OMERS shoots for 90% direct deals

The fund is willing pay the prevailing high prices to secure the right assets, OMERS PE head of Europe tells PEI.

OMERS PE head of Europe Mark Redman expects 90 percent of the Toronto–based pension fund’s PE investments to be made through direct deals rather than funds, within the next five years.

When Redman joined OMERS PE in 2009, over two thirds of its allocation to private equity came through commitments to funds. Today, Redman said that roughly one third was invested via funds, and two thirds via direct investments – either as the sole investor, or through co-investing with another partner.

He told PEI: “We had been doing direct deals in North America for some time but started the direct strategy in London in 2009. So far we have invested $2 billion [in direct deals] in Europe.”

“When I joined, around 70 percent of the assets were in private equity fund assets but when we tracked the return, these only accounted for around half of the fund’s returns.”

He said as the group developed its direct investing platform, it made sense to diversify away from purely investing in North America, which also helped to drive down costs.

“Now funds account for less than a quarter and it will become around 90 percent in direct deals within five years. It will always make sense to keep some PE exposure in funds if we need a specific geography or sector expertise, but we feel we are the most advanced in terms of this transition.”

Redman believes may LPs will follow suit, but the majority will not go as far as OMERS in terms of direct private equity investments.

He said that the group had been approached to partner in European deals by a mix of sovereign wealth and other pension funds from Canada, as well as Australian, Korean and Japanese LPs over the past two years. Approaches by US and European LPs were virtually non–existent however, he said.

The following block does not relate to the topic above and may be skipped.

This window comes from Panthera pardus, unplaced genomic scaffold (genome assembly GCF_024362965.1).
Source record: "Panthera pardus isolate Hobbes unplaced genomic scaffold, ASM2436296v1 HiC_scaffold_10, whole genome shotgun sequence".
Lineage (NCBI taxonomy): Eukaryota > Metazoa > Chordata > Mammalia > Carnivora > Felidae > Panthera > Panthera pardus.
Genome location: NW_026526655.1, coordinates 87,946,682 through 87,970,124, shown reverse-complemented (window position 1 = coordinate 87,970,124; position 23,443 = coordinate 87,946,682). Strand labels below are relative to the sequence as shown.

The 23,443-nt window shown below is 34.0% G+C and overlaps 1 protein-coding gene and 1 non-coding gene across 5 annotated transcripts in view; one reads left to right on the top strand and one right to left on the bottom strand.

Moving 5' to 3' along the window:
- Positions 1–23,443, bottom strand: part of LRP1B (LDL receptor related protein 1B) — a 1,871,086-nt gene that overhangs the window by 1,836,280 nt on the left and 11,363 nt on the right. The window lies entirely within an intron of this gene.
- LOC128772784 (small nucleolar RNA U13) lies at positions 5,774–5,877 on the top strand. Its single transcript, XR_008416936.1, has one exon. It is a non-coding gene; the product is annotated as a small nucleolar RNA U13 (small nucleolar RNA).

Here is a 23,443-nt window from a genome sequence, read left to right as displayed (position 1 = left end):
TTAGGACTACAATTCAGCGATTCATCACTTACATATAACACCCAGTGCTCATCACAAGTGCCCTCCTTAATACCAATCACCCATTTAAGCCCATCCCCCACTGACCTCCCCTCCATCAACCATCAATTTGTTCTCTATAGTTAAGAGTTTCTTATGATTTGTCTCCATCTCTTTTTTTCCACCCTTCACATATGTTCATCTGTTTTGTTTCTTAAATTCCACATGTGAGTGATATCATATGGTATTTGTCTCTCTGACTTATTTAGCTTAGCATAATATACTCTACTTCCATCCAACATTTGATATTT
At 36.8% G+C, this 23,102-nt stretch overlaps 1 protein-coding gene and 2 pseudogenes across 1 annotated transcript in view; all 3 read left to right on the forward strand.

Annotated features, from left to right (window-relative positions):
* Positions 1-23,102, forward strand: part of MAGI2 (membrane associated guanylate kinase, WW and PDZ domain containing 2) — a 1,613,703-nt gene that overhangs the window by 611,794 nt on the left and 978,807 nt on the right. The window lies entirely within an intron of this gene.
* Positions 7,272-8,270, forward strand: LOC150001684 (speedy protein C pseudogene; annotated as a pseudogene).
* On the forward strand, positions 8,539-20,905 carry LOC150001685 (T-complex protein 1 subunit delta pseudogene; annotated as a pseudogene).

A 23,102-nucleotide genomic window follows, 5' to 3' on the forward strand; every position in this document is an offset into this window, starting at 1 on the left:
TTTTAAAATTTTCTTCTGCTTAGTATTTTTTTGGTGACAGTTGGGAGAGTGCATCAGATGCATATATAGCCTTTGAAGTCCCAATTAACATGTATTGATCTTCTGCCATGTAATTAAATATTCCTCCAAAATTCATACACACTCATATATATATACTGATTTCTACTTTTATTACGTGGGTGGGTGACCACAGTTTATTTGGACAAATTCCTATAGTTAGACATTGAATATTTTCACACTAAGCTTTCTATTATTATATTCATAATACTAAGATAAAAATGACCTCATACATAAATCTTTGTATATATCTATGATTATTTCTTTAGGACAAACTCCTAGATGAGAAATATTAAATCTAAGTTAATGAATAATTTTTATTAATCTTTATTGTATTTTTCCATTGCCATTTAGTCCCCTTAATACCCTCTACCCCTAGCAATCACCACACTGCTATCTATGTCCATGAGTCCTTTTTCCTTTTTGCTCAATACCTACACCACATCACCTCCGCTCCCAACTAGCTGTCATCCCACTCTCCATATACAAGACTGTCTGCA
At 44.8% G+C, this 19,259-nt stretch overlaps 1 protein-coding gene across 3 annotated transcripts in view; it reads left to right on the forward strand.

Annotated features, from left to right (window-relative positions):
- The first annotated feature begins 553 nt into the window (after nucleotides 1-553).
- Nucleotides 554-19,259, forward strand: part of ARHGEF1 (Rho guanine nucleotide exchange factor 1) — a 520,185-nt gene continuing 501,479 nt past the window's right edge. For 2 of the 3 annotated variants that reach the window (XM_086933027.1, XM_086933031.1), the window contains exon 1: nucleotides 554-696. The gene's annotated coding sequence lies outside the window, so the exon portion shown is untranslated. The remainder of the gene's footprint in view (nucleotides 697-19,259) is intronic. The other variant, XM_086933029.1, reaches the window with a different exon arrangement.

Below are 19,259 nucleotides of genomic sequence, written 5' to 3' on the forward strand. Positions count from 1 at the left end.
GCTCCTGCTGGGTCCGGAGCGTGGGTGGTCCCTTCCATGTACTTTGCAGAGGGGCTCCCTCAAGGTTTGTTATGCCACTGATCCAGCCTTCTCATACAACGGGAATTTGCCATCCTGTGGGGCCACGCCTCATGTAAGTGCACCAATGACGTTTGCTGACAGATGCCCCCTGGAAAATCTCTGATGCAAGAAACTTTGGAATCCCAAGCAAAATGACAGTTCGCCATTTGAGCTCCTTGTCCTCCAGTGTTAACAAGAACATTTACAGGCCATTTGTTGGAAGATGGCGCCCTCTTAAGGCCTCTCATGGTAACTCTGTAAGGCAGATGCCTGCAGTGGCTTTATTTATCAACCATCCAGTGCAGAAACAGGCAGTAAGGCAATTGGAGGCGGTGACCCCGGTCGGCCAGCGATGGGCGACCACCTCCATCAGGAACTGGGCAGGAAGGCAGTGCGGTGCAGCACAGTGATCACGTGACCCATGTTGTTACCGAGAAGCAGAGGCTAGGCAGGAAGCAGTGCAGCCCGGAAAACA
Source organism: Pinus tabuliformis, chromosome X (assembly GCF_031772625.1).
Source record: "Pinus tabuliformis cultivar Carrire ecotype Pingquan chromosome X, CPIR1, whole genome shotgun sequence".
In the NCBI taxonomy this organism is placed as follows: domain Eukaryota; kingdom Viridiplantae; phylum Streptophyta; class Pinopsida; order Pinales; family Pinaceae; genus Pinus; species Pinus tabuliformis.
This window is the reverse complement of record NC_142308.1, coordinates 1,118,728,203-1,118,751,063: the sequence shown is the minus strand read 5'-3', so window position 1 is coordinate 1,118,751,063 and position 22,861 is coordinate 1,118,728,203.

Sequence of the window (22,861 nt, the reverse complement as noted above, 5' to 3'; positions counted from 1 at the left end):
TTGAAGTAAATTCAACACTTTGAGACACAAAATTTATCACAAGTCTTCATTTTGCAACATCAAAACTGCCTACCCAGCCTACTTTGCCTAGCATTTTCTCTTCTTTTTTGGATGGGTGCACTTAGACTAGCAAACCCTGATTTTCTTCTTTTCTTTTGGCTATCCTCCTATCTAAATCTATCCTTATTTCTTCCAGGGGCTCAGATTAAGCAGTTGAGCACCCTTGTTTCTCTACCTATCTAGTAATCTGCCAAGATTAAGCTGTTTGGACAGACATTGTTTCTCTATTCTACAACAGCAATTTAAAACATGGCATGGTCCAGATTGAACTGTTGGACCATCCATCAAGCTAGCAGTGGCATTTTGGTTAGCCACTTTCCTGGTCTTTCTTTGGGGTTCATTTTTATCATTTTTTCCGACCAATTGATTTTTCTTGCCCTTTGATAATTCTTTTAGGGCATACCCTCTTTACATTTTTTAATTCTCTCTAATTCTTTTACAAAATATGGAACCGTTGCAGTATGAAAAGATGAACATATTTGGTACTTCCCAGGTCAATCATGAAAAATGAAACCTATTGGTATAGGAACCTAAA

Redman said that in terms of its direct investing strategy, the group was targeting only “top decile assets” – and was prepared to pay the prevailing high prices necessary to secure the right assets.

“We are at the top of the market in terms of pricing and debt multiples. If you aim to invest in top decile assets you should be able to invest across the whole of the cycle.”

He cited OMERS PE’s two direct European investments this year – in UK cinema group Vue, and last month’s acquisition of European environmental consultancy ERM as cases in point.

Both were made alongside fellow Canadian pension fund AIMCO, which was an equal partner with OMERS PE in Vue, and a minority partner with it on the ERM deal.

Redman said: “The last two deals in Europe have been partner deals and we will look to work with AIMCO again, but typically there are two or three others we look to work with and our core business is to be the sole institutional investor.

It aims to make between two and four acquisitions a year, although it made no acquisitions at all in 2014.

“We do get approached to do deals but won’t get involved if it is more than two partners and we don’t want to be involved in club deals. We want to be at least a 50 percent partner.”

Redman said it would take time for many LPs to transition toward a more direct model and that many countries had not had the favourable regulatory backdrop that had aided the direct investing capabilities of many Canadian pension funds.

“Canadian firms have been able to take control of their own destiny by bringing their capabilities in house. They have been incredibly impressive compared to many LPs elsewhere. It is not something that can be done overnight as it is a huge change to transition a passive investment fund to a more direct model.”